"Japan Now" conference in Ithaca and New York City

Cornell College of Architecture, Art and Planning hosts "Japan Now" conference in Ithaca and New York City

Nicola PytellPhone: (607)254-6236Cell: (607)351-3548

ITHACA, N.Y. -- The Cornell College of Architecture, Art and Planning will host "Japan Now: Country Positions in Architecture and Urbanism," the second in a series of conferences and exhibitions designed to reveal some of the most intriguing currents in contemporary architecture, landscape architecture, art and urbanism in different parts of the globe.Ý The conference will be held from 4:30 to 8 p.m., Oct. 31 in Lewis Auditorium on the Ithaca campus, and again Nov. 1 at the Japan Society at 333 E. 47th St. in New York City. The events are open to the public and there will be a reception following the event in New York City, beginning at 8:00 p.m.

The program, presented in collaboration with the Japan Society, will examine the nuances, intricacies and innovations in contemporary Japanese architecture that are also influenced by local political, economic and social realities.Ý The newest generation of Japanese architects seeks to develop strategies to address global issues and opportunities while finding answers to topics unique to each locality.

Participants in the conference include Hiromi Hosoya (Hosoya Schaefer Architects), Momoyo Kaijima (Atelier Bow-Wow), Mitsuhiro Kanada (ARUP), Taira Nishizawa (Taira Nishizawa Architects) and Toyo Ito (Toyo Ito & Associates Architects). In Ithaca, Mohsen Mostafavi, dean of the College of Architecture, Art and Planning, and Brett de Bary, director of the Society for the Humanities at Cornell, will serve as co-moderators for the conference. Sanford Kwinter, an architectural writer, theorist and educator whose scholarship and teaching encompass contemporary technological, cultural and intellectual issues in design, will moderate the New York City portion of the conference.

The event in Ithaca is free, but seating is limited and on a first-come, first-served basis.
The agenda for both events is as follows:Session I4:30 p.m. - Momoyo Kaijima4:55 p.m. - Taira Nishizawa5:20 p.m. - Mitsuhiro Kanada5:45 p.m. - Hiromi HosoyaSession II6:30 p.m. - Keynote speech by Toyo Ito7:15 p.m. - Discussion/Q&A8:00 p.m. - Reception
For the New York City event, tickets cost $15 for both sessions ($12 for Japan Society members and Cornell alumni and faculty; $10 for seniors and students). Tickets are $10 for one session ($8 for Japan Society members and Cornell alumni and faculty; $5 for seniors and students). Tickets for the New York City event can be purchased at or by phone (212) 715-1258. The Japan Society is located at 333 E. 47th Street, between First and Second Avenues (accessible by the 4, 5, or 6 train at 42nd Street Grand Central Station or the E or V train at Lexington Avenue and 53rd St.)Ý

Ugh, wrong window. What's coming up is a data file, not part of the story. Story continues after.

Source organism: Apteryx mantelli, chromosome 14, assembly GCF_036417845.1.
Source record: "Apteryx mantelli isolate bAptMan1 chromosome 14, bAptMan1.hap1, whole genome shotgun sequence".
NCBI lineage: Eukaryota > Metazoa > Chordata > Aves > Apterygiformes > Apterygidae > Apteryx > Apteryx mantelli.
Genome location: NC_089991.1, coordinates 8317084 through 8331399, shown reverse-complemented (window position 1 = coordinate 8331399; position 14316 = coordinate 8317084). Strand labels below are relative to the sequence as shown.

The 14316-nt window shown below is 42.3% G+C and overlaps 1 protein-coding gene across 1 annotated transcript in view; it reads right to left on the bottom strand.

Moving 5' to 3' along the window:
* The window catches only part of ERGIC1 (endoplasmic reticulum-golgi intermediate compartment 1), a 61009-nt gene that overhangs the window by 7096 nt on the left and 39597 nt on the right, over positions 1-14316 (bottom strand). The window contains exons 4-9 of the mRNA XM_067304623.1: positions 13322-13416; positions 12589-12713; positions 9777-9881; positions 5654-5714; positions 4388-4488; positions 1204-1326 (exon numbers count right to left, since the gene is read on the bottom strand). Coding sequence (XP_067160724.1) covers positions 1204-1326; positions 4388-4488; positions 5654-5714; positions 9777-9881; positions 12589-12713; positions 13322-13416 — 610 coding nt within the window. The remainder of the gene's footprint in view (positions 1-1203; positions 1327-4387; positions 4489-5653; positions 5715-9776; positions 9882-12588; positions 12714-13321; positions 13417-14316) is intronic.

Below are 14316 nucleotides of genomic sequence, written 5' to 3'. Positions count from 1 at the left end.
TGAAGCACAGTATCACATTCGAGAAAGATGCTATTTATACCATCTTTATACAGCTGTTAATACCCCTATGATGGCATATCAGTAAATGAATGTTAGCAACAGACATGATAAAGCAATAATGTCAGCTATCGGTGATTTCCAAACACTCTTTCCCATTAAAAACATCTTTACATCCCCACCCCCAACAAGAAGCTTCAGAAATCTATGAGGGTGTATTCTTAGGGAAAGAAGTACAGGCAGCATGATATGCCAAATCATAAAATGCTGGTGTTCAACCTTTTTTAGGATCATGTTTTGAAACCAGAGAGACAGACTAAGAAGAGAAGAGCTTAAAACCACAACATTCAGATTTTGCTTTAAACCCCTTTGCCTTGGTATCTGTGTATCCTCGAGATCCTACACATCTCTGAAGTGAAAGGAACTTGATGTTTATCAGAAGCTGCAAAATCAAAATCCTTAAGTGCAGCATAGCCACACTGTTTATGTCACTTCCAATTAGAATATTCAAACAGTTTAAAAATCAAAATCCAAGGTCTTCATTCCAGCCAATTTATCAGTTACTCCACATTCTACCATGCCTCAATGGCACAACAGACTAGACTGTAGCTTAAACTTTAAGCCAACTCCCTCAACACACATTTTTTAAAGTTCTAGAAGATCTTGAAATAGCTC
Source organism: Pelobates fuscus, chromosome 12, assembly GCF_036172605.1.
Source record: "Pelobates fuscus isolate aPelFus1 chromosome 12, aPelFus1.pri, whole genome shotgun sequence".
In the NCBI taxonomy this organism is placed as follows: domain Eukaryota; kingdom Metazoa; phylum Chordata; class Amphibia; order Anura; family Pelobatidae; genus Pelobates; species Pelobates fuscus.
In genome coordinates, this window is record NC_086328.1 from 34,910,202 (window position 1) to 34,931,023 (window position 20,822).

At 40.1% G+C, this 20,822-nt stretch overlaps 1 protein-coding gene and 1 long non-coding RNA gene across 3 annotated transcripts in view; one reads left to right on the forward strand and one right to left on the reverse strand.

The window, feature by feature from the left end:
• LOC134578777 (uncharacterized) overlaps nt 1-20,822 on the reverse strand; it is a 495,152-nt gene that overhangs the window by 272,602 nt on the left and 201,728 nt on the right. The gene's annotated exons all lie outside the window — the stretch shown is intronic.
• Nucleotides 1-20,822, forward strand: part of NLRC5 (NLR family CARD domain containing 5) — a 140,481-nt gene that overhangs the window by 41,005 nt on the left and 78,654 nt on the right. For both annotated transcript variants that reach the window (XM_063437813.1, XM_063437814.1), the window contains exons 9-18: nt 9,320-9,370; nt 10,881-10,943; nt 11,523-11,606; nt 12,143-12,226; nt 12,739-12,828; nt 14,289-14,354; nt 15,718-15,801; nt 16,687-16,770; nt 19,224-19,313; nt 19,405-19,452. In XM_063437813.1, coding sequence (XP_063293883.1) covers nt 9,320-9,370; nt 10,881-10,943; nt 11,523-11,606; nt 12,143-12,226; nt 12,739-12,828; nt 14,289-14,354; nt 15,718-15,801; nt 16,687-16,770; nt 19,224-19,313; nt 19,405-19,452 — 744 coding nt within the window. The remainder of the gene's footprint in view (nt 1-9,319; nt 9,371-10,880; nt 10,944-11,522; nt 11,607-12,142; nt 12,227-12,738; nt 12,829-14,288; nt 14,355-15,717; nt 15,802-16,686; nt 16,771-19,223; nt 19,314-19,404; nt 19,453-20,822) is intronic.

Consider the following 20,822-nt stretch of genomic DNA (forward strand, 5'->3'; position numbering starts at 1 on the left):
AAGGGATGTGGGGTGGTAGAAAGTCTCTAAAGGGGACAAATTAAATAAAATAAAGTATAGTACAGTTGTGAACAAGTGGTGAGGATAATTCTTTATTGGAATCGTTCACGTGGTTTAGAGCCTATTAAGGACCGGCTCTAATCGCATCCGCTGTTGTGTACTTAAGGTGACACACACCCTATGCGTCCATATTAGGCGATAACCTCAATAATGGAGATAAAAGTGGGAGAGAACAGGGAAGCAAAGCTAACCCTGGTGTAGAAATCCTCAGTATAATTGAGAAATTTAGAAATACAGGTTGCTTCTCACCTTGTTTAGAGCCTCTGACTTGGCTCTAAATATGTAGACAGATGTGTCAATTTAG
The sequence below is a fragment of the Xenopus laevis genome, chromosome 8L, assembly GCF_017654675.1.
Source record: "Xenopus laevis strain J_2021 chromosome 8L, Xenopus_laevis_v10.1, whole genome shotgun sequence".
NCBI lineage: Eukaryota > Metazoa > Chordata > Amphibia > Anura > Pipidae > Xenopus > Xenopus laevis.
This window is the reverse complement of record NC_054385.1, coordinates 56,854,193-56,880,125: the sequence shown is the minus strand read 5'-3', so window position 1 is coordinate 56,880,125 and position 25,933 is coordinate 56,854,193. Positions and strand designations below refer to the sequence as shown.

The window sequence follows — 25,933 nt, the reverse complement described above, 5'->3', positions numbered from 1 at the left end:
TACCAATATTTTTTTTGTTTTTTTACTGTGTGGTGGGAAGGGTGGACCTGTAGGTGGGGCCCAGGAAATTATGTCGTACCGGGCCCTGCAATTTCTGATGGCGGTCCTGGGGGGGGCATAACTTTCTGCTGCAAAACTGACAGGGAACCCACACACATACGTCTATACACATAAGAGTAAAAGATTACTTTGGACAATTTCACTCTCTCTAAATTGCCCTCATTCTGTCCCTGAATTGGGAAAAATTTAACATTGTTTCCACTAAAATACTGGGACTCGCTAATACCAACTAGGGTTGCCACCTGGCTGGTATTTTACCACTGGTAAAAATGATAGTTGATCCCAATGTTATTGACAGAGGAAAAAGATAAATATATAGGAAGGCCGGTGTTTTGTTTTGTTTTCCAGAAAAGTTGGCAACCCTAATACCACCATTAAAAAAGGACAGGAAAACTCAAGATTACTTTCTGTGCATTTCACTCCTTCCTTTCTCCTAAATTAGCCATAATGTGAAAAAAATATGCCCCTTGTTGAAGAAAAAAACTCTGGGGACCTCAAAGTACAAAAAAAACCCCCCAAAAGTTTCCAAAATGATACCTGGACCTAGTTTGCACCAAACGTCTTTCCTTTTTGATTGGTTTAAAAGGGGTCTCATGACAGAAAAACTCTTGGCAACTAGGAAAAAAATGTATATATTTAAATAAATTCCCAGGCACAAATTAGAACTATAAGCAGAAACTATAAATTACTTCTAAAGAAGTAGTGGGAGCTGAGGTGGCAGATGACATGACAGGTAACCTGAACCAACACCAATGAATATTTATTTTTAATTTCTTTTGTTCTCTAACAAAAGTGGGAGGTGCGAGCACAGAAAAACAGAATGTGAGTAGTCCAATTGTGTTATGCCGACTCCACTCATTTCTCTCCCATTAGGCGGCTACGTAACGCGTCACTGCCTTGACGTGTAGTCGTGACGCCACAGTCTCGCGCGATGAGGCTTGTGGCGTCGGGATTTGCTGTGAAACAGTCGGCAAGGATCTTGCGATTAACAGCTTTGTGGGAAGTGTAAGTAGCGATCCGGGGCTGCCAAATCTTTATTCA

For more information, contact Beth Kunz at (607)255-7324 or

Cornell Medical Press Release: Oct. 2006

Cornell University and its Weill Cornell Medical College launchthe largest capital campaign for New York's land grant university

Mayor Michael Bloomberg on hand for announcement A key priority: Enhance research connectivity between Ithaca and Manhattan

Simeon MossCornell University Press RelationsPhone: (607)255-2281Cell: (607)227-0739

Jonathan WeilWeill Cornell Medical College Public AffairsPhone: (212)

NEW YORK, N.Y. -- In the presence of New York City Mayor Michael Bloomberg, Peter C. Meinig, chairman of the Board of Trustees of Cornell University, and Sanford I. Weill, chairman of the Board of Overseers of Weill Cornell Medical College, Cornell University President David J. Skorton announced today that the university and its Weill Cornell Medical College (WCMC) are launching a $4 billion capital campaign - the largest for Cornell, New York's land grant university, and the second largest goal in the history of higher education - to advance education, discovery, public service, and to make transformative contributions in areas of critical social importance.
In announcing the university's largest campaign ever, Skorton summed up its purpose, stating, "Cornellians view the challenges we face in our communities - here in New York City, throughout the state or around the world - as opportunities to take bold and dramatic action. This is about responding to people's needs by pushing back the boundaries of education discovery and service, and fully realizing a role we have already begun to play: land grant institution to the world." Skorton added, "With today's announcement and over $1 billion ($1,030 million) in gifts and pledges already committed, we are well on our way to realizing this bright vision."

Commenting on the prospects of the new campaign, Peter C. Meinig, chairman of the Board of Trustees of Cornell University said, "This campaign represents one of the most ambitious initiatives in the history of academia." Meinig added, "With the continued encouragement of our friends, the guidance of our campaign co-chairs, and the generosity of Cornell's remarkable alumni, we will continue to make Cornell an exemplary academic citizen in an interconnected world."